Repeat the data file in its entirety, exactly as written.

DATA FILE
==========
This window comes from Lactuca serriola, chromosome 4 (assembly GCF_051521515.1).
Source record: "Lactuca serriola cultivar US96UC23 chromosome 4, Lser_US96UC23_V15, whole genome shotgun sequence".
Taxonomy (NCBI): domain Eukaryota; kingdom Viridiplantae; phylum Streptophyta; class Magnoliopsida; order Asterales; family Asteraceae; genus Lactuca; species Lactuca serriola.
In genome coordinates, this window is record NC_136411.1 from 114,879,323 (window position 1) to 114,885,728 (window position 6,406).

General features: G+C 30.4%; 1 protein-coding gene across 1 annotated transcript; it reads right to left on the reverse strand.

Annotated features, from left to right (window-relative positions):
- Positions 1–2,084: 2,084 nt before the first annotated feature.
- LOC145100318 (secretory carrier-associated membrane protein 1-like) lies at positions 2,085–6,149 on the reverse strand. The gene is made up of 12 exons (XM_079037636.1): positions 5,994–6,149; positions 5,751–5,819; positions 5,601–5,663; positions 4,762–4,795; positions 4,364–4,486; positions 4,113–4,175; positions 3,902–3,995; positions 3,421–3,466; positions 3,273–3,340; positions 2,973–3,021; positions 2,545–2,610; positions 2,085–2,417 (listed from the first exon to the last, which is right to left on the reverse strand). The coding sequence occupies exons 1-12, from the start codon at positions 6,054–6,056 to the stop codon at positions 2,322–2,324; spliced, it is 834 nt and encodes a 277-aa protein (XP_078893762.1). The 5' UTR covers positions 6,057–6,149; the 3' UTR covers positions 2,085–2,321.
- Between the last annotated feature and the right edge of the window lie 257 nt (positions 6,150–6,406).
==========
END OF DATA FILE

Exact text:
This window comes from Lactuca serriola, chromosome 4 (assembly GCF_051521515.1).
Source record: "Lactuca serriola cultivar US96UC23 chromosome 4, Lser_US96UC23_V15, whole genome shotgun sequence".
Taxonomy (NCBI): domain Eukaryota; kingdom Viridiplantae; phylum Streptophyta; class Magnoliopsida; order Asterales; family Asteraceae; genus Lactuca; species Lactuca serriola.
In genome coordinates, this window is record NC_136411.1 from 114,879,323 (window position 1) to 114,885,728 (window position 6,406).

General features: G+C 30.4%; 1 protein-coding gene across 1 annotated transcript; it reads right to left on the reverse strand.

Annotated features, from left to right (window-relative positions):
- Positions 1–2,084: 2,084 nt before the first annotated feature.
- LOC145100318 (secretory carrier-associated membrane protein 1-like) lies at positions 2,085–6,149 on the reverse strand. The gene is made up of 12 exons (XM_079037636.1): positions 5,994–6,149; positions 5,751–5,819; positions 5,601–5,663; positions 4,762–4,795; positions 4,364–4,486; positions 4,113–4,175; positions 3,902–3,995; positions 3,421–3,466; positions 3,273–3,340; positions 2,973–3,021; positions 2,545–2,610; positions 2,085–2,417 (listed from the first exon to the last, which is right to left on the reverse strand). The coding sequence occupies exons 1-12, from the start codon at positions 6,054–6,056 to the stop codon at positions 2,322–2,324; spliced, it is 834 nt and encodes a 277-aa protein (XP_078893762.1). The 5' UTR covers positions 6,057–6,149; the 3' UTR covers positions 2,085–2,321.
- Between the last annotated feature and the right edge of the window lie 257 nt (positions 6,150–6,406).